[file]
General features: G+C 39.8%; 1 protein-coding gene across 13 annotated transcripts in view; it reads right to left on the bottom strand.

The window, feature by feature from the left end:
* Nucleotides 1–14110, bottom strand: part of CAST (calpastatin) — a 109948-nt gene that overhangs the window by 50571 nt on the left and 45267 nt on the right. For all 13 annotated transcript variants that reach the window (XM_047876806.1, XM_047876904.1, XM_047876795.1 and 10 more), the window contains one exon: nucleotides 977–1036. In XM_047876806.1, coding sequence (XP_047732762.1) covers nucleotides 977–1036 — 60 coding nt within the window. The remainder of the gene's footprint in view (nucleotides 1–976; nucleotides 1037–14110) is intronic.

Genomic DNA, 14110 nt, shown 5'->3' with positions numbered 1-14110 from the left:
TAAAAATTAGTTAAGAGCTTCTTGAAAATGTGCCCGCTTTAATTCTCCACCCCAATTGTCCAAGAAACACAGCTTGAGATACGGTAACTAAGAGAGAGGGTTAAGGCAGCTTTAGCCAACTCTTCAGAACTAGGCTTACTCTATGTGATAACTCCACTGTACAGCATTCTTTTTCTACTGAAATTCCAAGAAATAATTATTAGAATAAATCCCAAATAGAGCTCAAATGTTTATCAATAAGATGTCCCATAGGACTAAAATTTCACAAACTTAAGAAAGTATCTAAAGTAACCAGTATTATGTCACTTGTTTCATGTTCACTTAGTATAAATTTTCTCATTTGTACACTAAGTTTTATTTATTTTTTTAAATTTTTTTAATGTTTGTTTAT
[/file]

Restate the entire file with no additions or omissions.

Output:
General features: G+C 39.8%; 1 protein-coding gene across 13 annotated transcripts in view; it reads right to left on the bottom strand.

The window, feature by feature from the left end:
* Nucleotides 1–14110, bottom strand: part of CAST (calpastatin) — a 109948-nt gene that overhangs the window by 50571 nt on the left and 45267 nt on the right. For all 13 annotated transcript variants that reach the window (XM_047876806.1, XM_047876904.1, XM_047876795.1 and 10 more), the window contains one exon: nucleotides 977–1036. In XM_047876806.1, coding sequence (XP_047732762.1) covers nucleotides 977–1036 — 60 coding nt within the window. The remainder of the gene's footprint in view (nucleotides 1–976; nucleotides 1037–14110) is intronic.

Genomic DNA, 14110 nt, shown 5'->3' with positions numbered 1-14110 from the left:
TAAAAATTAGTTAAGAGCTTCTTGAAAATGTGCCCGCTTTAATTCTCCACCCCAATTGTCCAAGAAACACAGCTTGAGATACGGTAACTAAGAGAGAGGGTTAAGGCAGCTTTAGCCAACTCTTCAGAACTAGGCTTACTCTATGTGATAACTCCACTGTACAGCATTCTTTTTCTACTGAAATTCCAAGAAATAATTATTAGAATAAATCCCAAATAGAGCTCAAATGTTTATCAATAAGATGTCCCATAGGACTAAAATTTCACAAACTTAAGAAAGTATCTAAAGTAACCAGTATTATGTCACTTGTTTCATGTTCACTTAGTATAAATTTTCTCATTTGTACACTAAGTTTTATTTATTTTTTTAAATTTTTTTAATGTTTGTTTAT